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Russian court upholds Meta ban for ‘extremist’ activities

Topline

A Russian court on Monday upheld a March ruling that found social media company Meta guilty of “extremist activity”, according to state news agency Tass, months after the country banned Facebook for restricting access to Russian media sites and Instagram for temporarily allowing users to express hate speech against Russia in the context of its invasion of Ukraine.

Highlights

The Moscow City Court’s ruling comes two months after Meta appealed the ruling, which barred the social media giant from operating in Russia and banned several of the company’s apps in the country.

The court also on Monday dismissed two complaints from Meta users who argued they were affected by the ban, which excludes Meta’s popular messaging app, WhatsApp.

This decision means that Facebook and Instagram will continue to be banned in Russia for the foreseeable future.

A spokesperson for Meta did not respond to a request for comment.

Key context

In March, Russia opened a criminal investigation against Meta and branded the company an “extremist” organization after reports emerged that Facebook’s parent company had temporarily suspended its anti-Russian hate speech rules in March. the context of the war in Ukraine. The move allowed users to call for violence against Russians and Russian soldiers on Instagram. The company later clarified that the policy would not allow posts calling for the murder of Russian leaders. The March decision came after the Kremlin had already decided to limit access to Facebook in February in response to the social media site restricting access to some pro-Russian news media accounts. Russia claimed the move violated “fundamental human rights and freedoms,” while Meta claimed Russia was blocking efforts to conduct independent fact checks and label misleading content on Facebook. The Kremlin has tried to crack down on a slew of social media sites, including YouTube and Twitter, also banned in the country, after the platforms took steps to limit the spread of Russian disinformation related to the war in Ukraine.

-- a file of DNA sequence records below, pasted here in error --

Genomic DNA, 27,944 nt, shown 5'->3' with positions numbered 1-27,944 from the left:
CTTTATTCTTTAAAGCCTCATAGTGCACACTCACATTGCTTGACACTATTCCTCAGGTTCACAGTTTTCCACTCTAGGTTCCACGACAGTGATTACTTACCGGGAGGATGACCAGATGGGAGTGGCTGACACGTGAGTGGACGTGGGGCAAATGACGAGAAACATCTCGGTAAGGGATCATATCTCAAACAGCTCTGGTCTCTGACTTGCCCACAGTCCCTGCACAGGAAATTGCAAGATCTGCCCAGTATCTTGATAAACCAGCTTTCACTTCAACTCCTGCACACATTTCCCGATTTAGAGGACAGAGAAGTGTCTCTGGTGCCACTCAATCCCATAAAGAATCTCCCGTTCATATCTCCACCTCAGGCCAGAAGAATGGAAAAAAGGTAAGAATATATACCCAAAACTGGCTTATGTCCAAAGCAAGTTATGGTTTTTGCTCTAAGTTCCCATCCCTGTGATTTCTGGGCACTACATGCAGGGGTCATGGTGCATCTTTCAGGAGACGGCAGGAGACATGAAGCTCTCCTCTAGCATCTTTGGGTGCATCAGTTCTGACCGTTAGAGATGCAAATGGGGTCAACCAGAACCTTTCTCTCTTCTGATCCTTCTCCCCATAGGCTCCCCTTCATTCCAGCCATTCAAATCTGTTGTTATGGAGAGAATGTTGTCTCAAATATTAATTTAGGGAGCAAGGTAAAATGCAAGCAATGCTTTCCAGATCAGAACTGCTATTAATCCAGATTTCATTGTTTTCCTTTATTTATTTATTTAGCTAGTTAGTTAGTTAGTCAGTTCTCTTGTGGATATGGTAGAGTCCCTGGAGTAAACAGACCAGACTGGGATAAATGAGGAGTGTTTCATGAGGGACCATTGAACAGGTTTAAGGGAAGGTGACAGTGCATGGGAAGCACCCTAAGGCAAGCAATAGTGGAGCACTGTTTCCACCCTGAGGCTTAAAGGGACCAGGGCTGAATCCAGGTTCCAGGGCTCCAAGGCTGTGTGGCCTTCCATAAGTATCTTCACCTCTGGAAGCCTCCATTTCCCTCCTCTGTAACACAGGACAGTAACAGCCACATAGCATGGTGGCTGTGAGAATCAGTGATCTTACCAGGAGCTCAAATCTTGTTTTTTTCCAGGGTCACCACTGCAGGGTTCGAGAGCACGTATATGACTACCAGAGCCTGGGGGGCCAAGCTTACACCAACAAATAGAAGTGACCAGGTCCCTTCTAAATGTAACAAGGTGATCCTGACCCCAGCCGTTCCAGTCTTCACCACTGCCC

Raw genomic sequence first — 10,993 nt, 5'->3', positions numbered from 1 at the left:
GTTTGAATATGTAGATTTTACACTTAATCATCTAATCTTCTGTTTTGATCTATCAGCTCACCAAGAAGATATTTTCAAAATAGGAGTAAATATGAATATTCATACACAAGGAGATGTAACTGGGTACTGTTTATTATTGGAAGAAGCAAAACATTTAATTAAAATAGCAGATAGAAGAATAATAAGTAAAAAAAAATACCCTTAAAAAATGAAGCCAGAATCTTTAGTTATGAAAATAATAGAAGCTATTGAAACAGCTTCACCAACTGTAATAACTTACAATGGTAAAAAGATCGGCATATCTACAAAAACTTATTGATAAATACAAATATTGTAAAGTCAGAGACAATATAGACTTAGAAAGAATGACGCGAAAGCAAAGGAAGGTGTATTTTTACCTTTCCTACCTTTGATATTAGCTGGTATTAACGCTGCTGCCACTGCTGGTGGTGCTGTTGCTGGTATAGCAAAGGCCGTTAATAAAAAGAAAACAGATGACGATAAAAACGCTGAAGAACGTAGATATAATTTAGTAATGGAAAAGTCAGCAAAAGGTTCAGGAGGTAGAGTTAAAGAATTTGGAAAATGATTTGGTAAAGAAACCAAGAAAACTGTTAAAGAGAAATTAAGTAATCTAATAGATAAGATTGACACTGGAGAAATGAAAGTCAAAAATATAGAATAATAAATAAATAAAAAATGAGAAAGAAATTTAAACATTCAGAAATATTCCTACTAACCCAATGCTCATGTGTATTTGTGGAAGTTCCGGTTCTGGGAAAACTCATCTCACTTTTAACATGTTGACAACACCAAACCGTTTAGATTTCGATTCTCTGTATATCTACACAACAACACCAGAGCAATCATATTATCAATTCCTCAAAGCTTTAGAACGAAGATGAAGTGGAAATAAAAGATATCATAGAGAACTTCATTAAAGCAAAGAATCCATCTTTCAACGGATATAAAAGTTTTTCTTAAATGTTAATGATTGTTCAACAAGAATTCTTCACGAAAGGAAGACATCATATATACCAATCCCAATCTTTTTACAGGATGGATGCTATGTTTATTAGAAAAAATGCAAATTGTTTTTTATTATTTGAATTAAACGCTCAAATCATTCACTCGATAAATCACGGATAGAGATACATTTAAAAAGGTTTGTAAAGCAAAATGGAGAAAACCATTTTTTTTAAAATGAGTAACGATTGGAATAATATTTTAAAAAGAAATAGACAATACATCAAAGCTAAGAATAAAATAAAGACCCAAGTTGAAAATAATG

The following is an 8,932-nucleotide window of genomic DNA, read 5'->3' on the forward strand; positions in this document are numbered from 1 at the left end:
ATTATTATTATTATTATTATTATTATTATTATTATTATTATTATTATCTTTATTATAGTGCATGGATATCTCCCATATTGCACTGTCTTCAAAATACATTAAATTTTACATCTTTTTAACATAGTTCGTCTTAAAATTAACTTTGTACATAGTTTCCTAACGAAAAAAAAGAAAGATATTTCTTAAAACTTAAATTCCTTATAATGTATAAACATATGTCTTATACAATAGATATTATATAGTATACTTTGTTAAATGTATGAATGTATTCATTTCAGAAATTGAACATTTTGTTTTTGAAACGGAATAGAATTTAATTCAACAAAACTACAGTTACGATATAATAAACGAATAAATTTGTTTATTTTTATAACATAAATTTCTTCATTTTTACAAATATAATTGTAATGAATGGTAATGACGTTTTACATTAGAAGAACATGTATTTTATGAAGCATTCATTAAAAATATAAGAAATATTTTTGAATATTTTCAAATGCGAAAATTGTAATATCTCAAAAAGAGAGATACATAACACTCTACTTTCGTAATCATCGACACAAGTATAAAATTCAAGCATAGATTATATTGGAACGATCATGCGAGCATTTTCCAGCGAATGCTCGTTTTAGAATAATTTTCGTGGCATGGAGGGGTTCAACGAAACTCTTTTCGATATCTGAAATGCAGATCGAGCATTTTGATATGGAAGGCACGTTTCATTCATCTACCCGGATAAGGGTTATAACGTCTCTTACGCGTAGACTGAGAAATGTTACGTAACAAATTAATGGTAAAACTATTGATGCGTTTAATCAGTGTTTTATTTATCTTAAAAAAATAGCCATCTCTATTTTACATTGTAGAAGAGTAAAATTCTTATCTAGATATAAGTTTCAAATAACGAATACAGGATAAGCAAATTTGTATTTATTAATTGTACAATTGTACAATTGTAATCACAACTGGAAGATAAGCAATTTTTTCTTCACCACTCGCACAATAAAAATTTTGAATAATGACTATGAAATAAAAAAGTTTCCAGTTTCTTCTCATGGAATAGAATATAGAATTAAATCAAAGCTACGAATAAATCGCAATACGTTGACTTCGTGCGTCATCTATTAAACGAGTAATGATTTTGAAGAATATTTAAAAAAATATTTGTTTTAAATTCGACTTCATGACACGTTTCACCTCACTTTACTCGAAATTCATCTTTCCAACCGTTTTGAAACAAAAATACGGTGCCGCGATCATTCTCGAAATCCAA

Tangent

Some reports suggest that the Russians tried to break social media bans to access different news sources. The day before Russia banned Instagram in March, demand for virtual private networks (VPNs) that allow users to hide their location to access censored websites increased by more than 2,000%, according to TOP10VPN, a digital surveillance company.

Further reading

Meta loses appeal in Russian court over ‘extremist activity’ label -TASS (Reuters)

Russia says it will limit access to Facebook, a major platform for dissent. (New York Times)

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Post expires at 4:19pm on Thursday June 30th, 2022